Mexborough traders reach new agreement over rents

Labour leader Ed Miliband visits Mexborough indoor market to talk to traders. He is pictured with stall holder Phil Toone. Picture: Liz Mockler S0893LM

Labour leader Ed Miliband visits Mexborough indoor market to talk to traders. He is pictured with stall holder Phil Toone. Picture: Liz Mockler S0893LM

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CONTROVERSIAL plans for a five-fold rent increase for Mexborough Indoor market traders have been scrapped in favour of a lower rate.

The rates for a single stall were originally due to rise from £15.72 per week to £78.60 a week over three years because Doncaster Council could no longer subsidise the market hall at the current rate.

But the authority announced on Wednesday morning that the new rate will be a one-off increase which will bring a typical rent for a secure unit inside the market hall to £36.10 per week.

They will be introduced immediately and back dated to April 1.

But in future years rents may be raised in line with the Retail Price Index.

The authority said the agreement was reached after lengthy and detailed negotiations between the council and traders.

Mexborough market trader Phil Toone said: “The new rents have effectively doubled but we are pleased because they are less than the ridiculous rates they were originally proposing.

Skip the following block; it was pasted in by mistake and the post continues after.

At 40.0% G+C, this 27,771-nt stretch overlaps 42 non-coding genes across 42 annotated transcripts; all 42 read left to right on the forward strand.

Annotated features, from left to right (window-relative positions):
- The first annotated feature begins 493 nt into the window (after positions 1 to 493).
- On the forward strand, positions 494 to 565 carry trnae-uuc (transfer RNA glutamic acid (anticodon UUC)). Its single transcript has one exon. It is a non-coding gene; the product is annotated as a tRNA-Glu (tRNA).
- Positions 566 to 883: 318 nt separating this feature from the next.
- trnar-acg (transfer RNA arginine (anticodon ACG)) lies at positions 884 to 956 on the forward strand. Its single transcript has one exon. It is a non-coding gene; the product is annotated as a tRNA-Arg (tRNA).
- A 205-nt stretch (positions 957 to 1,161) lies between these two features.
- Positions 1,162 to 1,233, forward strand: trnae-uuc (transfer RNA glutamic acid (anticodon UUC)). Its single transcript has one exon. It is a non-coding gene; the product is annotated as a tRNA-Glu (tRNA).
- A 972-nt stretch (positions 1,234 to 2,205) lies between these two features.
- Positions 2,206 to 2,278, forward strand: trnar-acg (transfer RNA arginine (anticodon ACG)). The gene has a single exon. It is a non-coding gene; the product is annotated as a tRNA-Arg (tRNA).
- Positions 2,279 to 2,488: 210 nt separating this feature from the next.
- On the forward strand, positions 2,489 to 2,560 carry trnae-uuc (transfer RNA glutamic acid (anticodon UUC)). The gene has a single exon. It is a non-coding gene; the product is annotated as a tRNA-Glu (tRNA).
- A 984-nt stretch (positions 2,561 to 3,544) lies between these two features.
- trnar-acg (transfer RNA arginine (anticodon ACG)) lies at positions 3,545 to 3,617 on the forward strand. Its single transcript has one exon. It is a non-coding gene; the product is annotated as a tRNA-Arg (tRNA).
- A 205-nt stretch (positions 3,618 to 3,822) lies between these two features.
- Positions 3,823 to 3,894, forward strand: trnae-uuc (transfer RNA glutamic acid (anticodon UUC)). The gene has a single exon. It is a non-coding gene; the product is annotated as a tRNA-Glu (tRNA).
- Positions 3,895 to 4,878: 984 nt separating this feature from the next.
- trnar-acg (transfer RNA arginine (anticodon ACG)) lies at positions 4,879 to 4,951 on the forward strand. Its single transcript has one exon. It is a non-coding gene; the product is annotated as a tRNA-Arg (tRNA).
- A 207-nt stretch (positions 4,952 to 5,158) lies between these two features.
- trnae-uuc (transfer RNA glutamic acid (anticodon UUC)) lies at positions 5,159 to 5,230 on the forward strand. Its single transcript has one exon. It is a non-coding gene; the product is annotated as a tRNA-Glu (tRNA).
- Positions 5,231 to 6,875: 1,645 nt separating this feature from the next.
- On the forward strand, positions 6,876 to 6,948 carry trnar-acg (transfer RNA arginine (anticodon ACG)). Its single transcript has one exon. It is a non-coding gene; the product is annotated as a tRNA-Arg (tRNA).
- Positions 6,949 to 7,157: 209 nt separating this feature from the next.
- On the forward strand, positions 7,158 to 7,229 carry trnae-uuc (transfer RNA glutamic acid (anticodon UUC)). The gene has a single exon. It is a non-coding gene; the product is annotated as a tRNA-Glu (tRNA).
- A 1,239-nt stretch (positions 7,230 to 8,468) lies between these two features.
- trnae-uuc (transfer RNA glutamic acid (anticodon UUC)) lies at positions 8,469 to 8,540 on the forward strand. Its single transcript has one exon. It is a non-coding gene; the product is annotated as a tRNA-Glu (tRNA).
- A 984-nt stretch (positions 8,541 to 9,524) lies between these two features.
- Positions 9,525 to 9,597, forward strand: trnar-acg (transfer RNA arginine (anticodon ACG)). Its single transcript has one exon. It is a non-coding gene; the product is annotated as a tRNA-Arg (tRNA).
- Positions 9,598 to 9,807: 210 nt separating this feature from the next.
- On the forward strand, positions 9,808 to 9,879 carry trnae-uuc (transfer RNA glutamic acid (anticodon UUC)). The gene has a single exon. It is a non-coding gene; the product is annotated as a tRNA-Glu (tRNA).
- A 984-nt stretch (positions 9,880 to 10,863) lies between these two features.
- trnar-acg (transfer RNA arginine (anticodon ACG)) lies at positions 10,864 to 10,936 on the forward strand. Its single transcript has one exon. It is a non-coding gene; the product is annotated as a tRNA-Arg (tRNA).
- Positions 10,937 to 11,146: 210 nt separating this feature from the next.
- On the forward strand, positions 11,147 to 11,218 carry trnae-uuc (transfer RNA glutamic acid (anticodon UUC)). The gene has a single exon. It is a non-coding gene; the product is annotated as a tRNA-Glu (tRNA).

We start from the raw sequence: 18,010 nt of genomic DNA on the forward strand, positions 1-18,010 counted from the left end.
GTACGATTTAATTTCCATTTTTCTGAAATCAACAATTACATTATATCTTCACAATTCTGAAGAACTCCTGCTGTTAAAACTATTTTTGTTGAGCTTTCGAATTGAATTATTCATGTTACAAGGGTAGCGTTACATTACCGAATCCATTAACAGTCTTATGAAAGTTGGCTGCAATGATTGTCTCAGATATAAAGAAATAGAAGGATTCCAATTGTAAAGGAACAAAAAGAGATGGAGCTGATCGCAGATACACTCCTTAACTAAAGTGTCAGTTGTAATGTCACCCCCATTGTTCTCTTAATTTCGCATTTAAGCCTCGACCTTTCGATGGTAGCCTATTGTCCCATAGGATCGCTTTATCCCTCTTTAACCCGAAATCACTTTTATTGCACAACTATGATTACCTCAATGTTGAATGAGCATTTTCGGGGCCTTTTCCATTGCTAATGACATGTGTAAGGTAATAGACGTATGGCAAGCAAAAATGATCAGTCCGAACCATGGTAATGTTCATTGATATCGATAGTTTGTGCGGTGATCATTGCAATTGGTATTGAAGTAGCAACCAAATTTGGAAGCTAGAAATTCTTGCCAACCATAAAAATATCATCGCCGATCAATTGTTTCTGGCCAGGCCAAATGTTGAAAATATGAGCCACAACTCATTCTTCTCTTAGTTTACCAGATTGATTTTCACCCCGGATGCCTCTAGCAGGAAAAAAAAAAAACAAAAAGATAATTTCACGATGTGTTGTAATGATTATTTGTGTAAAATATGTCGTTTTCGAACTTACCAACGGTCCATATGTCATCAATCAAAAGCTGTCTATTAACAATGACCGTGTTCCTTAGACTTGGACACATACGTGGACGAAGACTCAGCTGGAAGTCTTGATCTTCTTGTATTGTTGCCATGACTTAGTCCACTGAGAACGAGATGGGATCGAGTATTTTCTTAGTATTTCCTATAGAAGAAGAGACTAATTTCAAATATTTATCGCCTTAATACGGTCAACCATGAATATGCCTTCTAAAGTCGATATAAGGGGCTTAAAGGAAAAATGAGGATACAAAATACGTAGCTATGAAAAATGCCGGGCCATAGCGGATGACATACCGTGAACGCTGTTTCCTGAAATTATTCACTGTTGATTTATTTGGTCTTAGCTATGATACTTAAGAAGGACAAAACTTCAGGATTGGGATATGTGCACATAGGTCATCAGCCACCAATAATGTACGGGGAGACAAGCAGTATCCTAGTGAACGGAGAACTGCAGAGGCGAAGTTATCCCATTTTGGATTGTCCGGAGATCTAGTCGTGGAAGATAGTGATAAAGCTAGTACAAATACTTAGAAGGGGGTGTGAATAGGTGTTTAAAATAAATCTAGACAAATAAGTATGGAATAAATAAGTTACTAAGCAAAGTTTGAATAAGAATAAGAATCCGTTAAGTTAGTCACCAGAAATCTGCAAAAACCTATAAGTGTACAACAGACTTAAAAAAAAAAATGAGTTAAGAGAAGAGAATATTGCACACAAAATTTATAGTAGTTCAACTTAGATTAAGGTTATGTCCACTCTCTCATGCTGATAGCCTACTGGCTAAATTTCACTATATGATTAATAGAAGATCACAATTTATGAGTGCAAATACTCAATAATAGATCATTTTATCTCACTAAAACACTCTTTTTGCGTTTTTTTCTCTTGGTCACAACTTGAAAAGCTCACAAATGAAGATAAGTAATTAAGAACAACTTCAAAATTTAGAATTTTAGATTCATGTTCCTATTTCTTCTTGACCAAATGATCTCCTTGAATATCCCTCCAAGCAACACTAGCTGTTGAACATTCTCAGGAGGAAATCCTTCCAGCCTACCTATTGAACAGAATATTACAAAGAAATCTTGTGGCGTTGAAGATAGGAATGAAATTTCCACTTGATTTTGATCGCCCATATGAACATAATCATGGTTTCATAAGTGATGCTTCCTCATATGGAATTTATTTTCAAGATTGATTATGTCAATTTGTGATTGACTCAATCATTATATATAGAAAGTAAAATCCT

“We have said from the start we knew they were going to go up but they needed to be reasonable.”

Mayor of Doncaster, Peter Davies, said: “We have worked hard to find a compromise agreement with Mexborough’s market traders.

“The existing level of rents was far lower than at similar markets elsewhere, but at the same time we were fully aware of the need to keep the rates at an affordable level which would enable traders to maintain their businesses in these difficult economic times.

“This new rate means traders will pay around £6 per day if they choose to trade from Monday to Saturday.

“Prior to this agreement Mexborough market was due to cost Doncaster Council approximately £140, 000 per year, and even after these rent increases the market will require an annual subsidy of around £100,000 each year.”